Spotlight on Nonprofit Heroes of the North Bay

It’s axiomatic that most North Bay nonprofits are inherently heroic. They endeavor to, as Martin Luther King Jr. said, “walk in the light of creative altruism,” and each deserves recognition.

What follows, however, is a highly subjective list of those particular organizations that reached us personally—over the virtual transom of our overflowing inboxes, past our snarky outgoing voicemail messages and into the cold heart of an endlessly distracted editor. Their stories broke through and buoyed our spirits—perhaps they will do the same for you.

Humanidad Therapy and Education Services 

Santa Rosa

Our community is a diverse one, and the need for culturally proficient therapy is critical. Far from a one-size-fits-all county, we are graced with a diverse melting pot of global citizens, who, culture to culture, experience unique challenges that require informed care. In 2012, after 33 years in the psychology department at Sonoma State University, Maria Hess, Ph.D., MFT, realized the critical need for therapy that addressed the cultural needs of the Latinx community in this area. Her passion for advising and teaching, and the vision of her Latina co-founders Claudia Cendejas, M.S., and Cecilia Perez, M.S., LMFT, resulted in the first wave of therapist recruitment for their bilingual/bicultural program, and in 2013 Humanidad Therapy and Education Services became a 501(c)3 nonprofit and trained counselors began working in Santa Rosa schools. In the eight years since, the program has expanded and is recognized and confirmed by the Office of Health Equity.

Firm believers in the dissolution of stigma around mental health, HTES provides bilingual therapy services, inclusive community education and culturally proficient therapist training to allow for the most accurate and informed mental health support possible. HTES brings their exceptional programming to individuals, families, schools and the community at large. There is a wealth of information on HTES’s community offerings, online programs and training services at srosahtes.org.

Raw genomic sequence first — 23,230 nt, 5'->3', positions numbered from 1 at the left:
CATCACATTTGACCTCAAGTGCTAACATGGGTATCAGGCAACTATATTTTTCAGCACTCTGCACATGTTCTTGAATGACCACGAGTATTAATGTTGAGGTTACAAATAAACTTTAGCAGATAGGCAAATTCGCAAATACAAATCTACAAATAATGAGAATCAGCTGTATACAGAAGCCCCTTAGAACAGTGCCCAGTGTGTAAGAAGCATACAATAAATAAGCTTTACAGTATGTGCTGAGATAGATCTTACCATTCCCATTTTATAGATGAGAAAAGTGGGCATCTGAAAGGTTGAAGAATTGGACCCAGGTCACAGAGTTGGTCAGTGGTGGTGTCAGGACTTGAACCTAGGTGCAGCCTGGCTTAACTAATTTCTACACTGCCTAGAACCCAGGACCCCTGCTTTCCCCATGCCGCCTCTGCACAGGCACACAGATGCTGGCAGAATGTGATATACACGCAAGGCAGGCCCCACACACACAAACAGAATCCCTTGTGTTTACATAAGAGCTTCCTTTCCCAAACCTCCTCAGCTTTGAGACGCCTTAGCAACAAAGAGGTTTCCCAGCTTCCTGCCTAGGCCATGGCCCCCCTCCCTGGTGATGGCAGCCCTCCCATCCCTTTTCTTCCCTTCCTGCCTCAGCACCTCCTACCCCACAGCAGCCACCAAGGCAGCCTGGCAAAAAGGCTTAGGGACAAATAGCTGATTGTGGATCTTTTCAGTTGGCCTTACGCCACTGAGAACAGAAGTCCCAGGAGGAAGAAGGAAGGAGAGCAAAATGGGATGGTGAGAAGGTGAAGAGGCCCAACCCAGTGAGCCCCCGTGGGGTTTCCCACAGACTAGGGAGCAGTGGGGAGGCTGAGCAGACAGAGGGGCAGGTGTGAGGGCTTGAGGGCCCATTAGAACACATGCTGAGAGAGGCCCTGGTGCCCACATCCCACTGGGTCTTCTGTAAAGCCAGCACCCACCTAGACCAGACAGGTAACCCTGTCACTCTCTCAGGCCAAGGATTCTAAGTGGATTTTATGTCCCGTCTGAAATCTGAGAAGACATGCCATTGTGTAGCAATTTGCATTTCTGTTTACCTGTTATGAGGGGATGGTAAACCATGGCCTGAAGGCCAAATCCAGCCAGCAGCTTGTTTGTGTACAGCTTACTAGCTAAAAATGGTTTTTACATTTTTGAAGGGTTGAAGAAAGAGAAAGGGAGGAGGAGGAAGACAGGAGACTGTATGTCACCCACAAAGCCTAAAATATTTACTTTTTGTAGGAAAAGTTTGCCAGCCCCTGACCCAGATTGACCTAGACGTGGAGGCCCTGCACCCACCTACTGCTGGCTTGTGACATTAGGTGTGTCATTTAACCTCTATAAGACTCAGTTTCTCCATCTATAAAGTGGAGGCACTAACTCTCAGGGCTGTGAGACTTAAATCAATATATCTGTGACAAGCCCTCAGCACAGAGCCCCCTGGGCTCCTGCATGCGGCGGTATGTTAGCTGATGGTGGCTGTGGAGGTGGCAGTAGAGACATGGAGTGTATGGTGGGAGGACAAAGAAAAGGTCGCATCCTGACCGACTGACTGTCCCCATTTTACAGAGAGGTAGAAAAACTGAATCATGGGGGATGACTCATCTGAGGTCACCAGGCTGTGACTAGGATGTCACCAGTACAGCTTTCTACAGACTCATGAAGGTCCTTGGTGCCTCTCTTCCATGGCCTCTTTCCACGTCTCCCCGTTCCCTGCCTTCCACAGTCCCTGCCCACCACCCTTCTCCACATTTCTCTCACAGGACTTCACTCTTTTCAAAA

ExtraFood

Kentfield

ExtraFood is leading a movement to transform Marin’s food system: from wasting food to donating it. For Executive Director Marv Zauderer, the impetus behind his organization is simple: “Hunger breaks my heart. And the climate crisis terrifies me.”

Zauderer’s sentiment surely resonates with many in the North Bay, some of whom are personally experiencing food insecurity as well as the fallout of a climate situation that disproportionately affects the disadvantaged. As Zauderer points out, “35% of all food is wasted, and the annual GHG emissions from global food waste are 2x the emissions from all cars in the U.S. and Europe. Yet 1 in 5 people in Marin worries about where their next meal will come from in normal times—and the need has skyrocketed during Covid.”

ExtraFood fills the gap between those who have food and those who need it most. Working with 300 Marin-based businesses including grocery stores, farms and caterers, ExtraFood is able to direct excess food donations into their program.

“ExtraFood is all about the power of community: food donors, funders, distribution partners and amazing volunteers all working together towards a common goal,” Zauderer says. “We still receive far more requests for food than we have supply, and so much food is still thrown away and harms our planet.”

Their goal is to enroll every possible Marin business and school in their program, and to capture every pound of excess fresh food for people in need. In fact, they recently reached a milestone 5 million pounds of food successfully diverted from waste and provided to those in need.